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Social calls influence the foraging behavior in wild big-footed myotis

Guo, Dongge, Ding, Jianan, Liu, Heng, Zhou, Lin, Feng, Jiang, Luo, Bo, Liu, Ying
Frontiers in zoology 2021 v.18 no.1 pp. 3
DNA barcoding, Diptera, Lepidoptera, Myotis macrodactylus, Trichoptera, acoustics, adults, conspecificity, echolocation, food advertising, food availability, food composition, food consumption, insectivores, insects, species diversity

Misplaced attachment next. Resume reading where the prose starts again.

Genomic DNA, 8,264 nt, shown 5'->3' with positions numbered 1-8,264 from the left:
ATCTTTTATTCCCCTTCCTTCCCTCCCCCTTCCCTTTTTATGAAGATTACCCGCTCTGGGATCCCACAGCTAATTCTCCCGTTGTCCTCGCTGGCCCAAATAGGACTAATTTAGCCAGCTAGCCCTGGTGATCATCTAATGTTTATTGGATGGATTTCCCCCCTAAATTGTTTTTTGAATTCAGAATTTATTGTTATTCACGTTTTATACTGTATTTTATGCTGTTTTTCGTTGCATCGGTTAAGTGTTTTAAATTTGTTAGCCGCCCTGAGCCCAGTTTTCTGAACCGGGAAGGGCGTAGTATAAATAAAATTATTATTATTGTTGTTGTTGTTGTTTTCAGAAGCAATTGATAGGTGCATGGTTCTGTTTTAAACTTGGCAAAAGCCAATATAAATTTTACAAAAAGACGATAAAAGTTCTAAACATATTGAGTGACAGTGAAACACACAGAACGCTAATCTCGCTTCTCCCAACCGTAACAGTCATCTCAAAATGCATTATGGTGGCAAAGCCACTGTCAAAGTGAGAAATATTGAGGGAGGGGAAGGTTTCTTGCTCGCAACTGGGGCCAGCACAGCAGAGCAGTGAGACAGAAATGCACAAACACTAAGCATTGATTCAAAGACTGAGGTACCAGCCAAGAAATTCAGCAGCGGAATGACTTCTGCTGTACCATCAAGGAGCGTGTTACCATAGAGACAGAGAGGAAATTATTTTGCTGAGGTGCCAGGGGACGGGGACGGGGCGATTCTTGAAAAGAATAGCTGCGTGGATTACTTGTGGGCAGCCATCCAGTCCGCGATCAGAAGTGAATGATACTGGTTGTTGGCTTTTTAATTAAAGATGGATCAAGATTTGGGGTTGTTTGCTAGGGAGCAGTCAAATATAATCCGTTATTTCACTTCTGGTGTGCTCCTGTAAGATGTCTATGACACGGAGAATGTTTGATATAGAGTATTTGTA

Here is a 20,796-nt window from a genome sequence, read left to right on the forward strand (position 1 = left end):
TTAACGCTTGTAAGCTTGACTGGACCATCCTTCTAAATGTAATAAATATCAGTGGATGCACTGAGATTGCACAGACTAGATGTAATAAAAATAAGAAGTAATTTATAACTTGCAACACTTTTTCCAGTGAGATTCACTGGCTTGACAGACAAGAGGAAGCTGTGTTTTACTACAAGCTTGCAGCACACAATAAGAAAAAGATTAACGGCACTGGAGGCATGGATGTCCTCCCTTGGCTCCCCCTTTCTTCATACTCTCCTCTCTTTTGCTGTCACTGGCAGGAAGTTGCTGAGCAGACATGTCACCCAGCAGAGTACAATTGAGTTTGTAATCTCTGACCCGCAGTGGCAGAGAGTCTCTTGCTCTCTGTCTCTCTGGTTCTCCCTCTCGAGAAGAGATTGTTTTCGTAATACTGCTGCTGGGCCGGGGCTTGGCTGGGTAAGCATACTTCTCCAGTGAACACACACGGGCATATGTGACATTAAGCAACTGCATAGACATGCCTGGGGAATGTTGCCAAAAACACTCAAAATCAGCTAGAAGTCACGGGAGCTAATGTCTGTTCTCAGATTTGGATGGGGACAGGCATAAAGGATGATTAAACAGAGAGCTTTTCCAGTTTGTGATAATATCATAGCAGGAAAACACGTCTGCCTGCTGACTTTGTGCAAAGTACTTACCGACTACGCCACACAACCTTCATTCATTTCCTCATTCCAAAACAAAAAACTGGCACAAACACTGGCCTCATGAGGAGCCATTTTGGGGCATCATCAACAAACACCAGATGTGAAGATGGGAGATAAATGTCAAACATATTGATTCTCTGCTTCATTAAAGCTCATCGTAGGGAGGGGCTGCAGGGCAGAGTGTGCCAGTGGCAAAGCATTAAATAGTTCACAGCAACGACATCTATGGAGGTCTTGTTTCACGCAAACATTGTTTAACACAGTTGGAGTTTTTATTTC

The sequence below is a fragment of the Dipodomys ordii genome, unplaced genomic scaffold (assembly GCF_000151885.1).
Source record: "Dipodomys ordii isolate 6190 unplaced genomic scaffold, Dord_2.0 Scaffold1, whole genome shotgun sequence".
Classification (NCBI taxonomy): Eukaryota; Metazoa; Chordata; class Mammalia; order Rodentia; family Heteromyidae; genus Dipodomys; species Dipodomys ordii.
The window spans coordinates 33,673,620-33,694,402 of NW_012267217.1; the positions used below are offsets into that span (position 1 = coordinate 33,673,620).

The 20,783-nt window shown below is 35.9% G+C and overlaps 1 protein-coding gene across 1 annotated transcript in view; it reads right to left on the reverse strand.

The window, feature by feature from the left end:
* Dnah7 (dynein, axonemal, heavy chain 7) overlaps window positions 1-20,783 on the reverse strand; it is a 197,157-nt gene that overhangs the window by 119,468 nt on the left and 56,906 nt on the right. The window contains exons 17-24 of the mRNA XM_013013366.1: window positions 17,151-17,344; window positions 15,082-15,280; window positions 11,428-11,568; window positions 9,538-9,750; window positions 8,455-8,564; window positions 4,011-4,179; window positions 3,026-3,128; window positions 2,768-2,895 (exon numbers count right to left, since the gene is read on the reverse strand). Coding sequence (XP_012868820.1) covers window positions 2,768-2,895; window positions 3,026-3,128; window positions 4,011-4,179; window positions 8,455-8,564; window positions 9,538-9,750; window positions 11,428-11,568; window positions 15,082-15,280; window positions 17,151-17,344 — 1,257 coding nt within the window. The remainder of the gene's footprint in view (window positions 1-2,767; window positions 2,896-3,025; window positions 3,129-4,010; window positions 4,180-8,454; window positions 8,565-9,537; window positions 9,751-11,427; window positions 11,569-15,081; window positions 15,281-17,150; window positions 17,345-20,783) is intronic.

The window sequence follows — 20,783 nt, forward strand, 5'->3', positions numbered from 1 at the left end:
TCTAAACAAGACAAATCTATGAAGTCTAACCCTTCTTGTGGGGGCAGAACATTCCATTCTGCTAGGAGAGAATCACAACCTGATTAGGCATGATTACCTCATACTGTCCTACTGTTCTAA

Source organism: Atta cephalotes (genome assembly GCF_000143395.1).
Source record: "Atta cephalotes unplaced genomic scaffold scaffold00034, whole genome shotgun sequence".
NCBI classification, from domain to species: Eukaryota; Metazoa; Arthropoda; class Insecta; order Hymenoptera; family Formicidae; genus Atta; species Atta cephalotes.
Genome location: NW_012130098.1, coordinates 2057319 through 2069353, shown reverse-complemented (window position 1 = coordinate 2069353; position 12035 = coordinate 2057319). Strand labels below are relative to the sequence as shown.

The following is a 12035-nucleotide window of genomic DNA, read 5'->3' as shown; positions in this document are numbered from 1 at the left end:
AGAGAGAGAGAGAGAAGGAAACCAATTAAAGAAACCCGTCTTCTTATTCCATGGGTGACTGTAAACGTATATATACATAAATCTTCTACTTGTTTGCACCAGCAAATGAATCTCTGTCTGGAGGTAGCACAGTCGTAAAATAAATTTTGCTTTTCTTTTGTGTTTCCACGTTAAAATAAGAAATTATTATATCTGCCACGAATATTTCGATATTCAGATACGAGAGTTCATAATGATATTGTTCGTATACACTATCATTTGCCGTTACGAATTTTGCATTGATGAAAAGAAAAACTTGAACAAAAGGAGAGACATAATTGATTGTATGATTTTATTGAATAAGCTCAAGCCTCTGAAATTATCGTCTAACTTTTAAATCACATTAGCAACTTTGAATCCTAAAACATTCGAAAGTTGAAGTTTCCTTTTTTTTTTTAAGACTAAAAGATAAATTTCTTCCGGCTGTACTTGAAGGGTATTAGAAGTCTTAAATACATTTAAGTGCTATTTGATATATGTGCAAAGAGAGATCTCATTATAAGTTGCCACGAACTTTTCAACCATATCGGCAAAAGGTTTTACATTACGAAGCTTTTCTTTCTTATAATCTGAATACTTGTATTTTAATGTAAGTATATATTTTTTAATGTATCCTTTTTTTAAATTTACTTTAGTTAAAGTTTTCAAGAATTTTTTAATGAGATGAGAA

BACKGROUND: Why a variety of social animals emit foraging-associated calls during group foraging remains an open question. These vocalizations may be used to recruit conspecifics to food patches (i.e. food advertisement hypothesis) or defend food resources against competitors (food defence hypothesis), presumably depending on food availability. Insectivorous bats rely heavily on vocalizations for navigation, foraging, and social interactions. In this study, we used free-ranging big-footed myotis (Myotis macrodactylus Temminck, 1840) to test whether social calls produced in a foraging context serve to advertise food patches or to ward off food competitors. Using a combination of acoustic recordings, playback experiments with adult females and dietary monitoring (light trapping and DNA metabarcoding techniques), we investigated the relationship between insect availability and social vocalizations in foraging bats. RESULTS: The big-footed myotis uttered low-frequency social calls composed of 7 syllable types during foraging interactions. Although the dietary composition of bats varied across different sampling periods, Diptera, Lepidoptera, and Trichoptera were the most common prey consumed. The number of social vocalizations was primarily predicted by insect abundance, insect species composition, and echolocation vocalizations from conspecifics. The number of conspecific echolocation pulses tended to decrease following the emission of most social calls. Feeding bats consistently decreased foraging attempts and food consumption during playbacks of social calls with distinctive structures compared to control trials. The duration of flight decreased 1.29–1.96 fold in the presence of social calls versus controls. CONCLUSIONS: These results support the food defence hypothesis, suggesting that foraging bats employ social calls to engage in intraspecific food competition. This study provides correlative evidence for the role of insect abundance and diversity in influencing the emission of social calls in insectivorous bats. Our findings add to the current knowledge of the function of social calls in echolocating bats.